import javax.annotation.Priority;
import javax.ws.rs.Priorities;
import javax.ws.rs.container.ContainerRequestContext;
import javax.ws.rs.container.ResourceInfo;
import javax.ws.rs.core.Context;
import javax.ws.rs.core.Response;
import javax.ws.rs.core.Response.ResponseBuilder;
import javax.ws.rs.ext.Provider;

@Provider
@Priority(Priorities.AUTHENTICATION)
public class AuthenticationFilter implements javax.ws.rs.container.ContainerRequestFilter
{
  @Context
  private ResourceInfo resourceInfo;

  private static final ResponseBuilder ACCESS_DENIED = Response.status(Response.Status.UNAUTHORIZED).entity("User not authenticated");
  private static final ResponseBuilder ACCESS_FORBIDDEN = Response.status(Response.Status.FORBIDDEN).entity("Access denied");

  @Override
  public void filter(ContainerRequestContext request) throws IOException
  {
    Principal principal = getPrincipal(request);

    if (principal == null) {
      abortAccessDenied(request);
      return;
    }

    User user = new User(principal);

    request.setSecurityContext(new ReportsSecurityContext(user));

    if (!user.isAllowed(request)) {
      abortNotAllowed(request);
    }
  }

  private void abortNotAllowed(ContainerRequestContext request)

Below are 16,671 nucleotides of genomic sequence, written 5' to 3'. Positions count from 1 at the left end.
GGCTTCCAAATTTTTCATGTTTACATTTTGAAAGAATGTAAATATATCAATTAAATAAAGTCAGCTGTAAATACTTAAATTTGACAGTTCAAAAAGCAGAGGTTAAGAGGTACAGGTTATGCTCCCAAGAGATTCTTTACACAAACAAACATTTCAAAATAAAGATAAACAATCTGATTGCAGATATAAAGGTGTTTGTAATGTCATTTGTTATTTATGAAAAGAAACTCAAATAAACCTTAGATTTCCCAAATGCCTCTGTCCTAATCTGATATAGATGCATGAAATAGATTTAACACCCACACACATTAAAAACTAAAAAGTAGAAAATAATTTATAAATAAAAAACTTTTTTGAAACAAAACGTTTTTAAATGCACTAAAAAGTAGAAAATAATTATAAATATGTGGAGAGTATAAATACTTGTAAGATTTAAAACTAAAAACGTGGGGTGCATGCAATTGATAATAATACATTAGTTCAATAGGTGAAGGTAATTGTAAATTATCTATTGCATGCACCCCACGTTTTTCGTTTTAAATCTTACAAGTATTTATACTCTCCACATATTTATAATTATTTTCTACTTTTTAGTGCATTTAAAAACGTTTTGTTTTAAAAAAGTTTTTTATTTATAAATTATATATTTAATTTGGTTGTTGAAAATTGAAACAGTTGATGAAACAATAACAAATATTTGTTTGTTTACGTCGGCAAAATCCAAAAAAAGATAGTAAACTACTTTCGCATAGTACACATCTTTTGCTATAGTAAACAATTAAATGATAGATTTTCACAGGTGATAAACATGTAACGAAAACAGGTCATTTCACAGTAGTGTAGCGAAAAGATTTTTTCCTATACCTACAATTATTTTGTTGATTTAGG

{
    request.abortWith(ACCESS_FORBIDDEN.build());
  }

  private void abortAccessDenied(ContainerRequestContext request)
  {
    request.abortWith(ACCESS_DENIED.build());
  }

  private static Principal getPrincipal(ContainerRequestContext requestContext) throws IOException
  {
    X509Certificate[] certificates = (X509Certificate[]) requestContext.getProperty("javax.servlet.request.X509Certificate");

    if (certificates != null && certificates.length > 0) {
      return certificates[0].getSubjectX500Principal();
    } else {
      return null;
    }
  }
}

User is a custom type and you'll need to register the filter. You will also need to make sure your self-signed CA cert is in your truststore.

You'll also need to configure your SSL to use client auths. I use embedded Jetty and the setWantClientAuth(true) or setNeedClientAuth(true) on the SslContextFactory.

  • this is one part of what i am interested in, thanks, however I am more interested in how i should design an app so that it will support what it want. I made some edit to question, hopefully to make it more clear. – Miha Jamsek Jan 31 '18 at 12:37
  • Just one more thing: Is this filter automatically applied to all jax rs sources or do i have to manually set for each method? As i don't want this done at every request, just on one specific. – Miha Jamsek Feb 1 '18 at 20:19
  • @MihaJamsek In Jetty, it's set at the SSLContextFactory. I've only used a single one of these instances in an application. You might be able to split the traffic up across multiple instances but I'm not sure that works and I probably wouldn't go that way. An easier approach is to look at the Request in the filter and if it's not a path you are concerned with, return early. – JimmyJames Feb 1 '18 at 21:14